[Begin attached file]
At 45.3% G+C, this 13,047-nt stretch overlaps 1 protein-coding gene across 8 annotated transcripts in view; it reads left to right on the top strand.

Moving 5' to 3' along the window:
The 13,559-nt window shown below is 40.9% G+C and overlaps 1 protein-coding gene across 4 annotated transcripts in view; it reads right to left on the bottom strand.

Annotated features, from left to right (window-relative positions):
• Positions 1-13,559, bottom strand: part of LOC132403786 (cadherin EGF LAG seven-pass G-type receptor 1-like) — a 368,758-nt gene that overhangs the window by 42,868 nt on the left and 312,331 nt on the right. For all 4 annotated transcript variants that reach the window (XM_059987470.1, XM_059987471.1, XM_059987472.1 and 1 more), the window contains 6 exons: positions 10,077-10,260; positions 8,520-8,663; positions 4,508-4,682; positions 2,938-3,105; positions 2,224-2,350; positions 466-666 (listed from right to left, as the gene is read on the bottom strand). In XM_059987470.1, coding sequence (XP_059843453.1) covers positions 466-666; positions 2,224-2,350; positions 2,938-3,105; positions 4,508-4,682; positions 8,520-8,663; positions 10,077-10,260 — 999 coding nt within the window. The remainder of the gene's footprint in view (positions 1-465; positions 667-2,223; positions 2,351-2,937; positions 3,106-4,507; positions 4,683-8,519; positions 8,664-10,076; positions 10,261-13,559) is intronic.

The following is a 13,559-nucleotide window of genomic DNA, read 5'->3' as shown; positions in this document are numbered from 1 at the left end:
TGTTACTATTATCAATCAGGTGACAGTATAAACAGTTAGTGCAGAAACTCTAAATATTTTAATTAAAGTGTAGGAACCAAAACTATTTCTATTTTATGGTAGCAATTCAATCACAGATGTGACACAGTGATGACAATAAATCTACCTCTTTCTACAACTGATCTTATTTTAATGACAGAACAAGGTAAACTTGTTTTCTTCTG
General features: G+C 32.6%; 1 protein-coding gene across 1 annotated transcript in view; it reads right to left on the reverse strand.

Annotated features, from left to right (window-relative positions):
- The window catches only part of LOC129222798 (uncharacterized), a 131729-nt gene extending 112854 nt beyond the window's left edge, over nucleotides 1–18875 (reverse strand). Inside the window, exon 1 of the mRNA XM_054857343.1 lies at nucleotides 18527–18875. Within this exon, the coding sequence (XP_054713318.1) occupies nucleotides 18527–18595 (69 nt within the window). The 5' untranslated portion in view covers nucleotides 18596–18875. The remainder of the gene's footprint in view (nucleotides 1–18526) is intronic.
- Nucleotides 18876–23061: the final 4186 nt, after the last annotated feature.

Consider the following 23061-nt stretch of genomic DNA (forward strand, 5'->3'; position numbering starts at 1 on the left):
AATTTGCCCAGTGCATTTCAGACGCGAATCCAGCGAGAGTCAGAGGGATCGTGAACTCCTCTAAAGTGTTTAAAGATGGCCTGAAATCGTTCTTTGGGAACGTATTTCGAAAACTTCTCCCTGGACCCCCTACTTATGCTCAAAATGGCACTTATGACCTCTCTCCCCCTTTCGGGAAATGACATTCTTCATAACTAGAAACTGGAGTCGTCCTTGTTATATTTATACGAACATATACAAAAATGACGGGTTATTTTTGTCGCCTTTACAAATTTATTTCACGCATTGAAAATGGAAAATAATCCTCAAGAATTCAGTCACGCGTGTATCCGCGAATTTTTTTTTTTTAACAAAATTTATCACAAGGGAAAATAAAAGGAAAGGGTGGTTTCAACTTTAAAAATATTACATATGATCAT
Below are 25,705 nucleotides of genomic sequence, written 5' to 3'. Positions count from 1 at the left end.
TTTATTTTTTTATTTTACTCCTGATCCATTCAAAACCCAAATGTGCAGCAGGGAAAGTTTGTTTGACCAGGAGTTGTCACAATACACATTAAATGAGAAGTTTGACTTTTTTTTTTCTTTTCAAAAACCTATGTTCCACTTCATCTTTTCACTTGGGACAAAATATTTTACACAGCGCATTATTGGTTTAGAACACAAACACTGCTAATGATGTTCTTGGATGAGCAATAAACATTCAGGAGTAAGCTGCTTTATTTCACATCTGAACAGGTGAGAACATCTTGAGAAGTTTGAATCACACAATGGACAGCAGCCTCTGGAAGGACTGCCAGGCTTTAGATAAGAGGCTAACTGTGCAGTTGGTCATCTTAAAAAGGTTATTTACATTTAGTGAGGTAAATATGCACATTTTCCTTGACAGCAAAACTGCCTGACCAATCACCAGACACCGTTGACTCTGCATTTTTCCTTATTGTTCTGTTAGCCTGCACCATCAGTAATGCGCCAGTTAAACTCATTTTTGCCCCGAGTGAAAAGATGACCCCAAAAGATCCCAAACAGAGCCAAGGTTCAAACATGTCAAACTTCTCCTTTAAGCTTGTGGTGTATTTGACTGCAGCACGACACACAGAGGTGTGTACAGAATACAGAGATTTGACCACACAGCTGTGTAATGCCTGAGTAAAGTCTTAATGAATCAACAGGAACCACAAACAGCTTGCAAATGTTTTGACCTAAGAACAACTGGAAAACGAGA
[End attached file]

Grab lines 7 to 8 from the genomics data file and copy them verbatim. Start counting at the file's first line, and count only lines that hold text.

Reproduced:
TGTTACTATTATCAATCAGGTGACAGTATAAACAGTTAGTGCAGAAACTCTAAATATTTTAATTAAAGTGTAGGAACCAAAACTATTTCTATTTTATGGTAGCAATTCAATCACAGATGTGACACAGTGATGACAATAAATCTACCTCTTTCTACAACTGATCTTATTTTAATGACAGAACAAGGTAAACTTGTTTTCTTCTG
General features: G+C 32.6%; 1 protein-coding gene across 1 annotated transcript in view; it reads right to left on the reverse strand.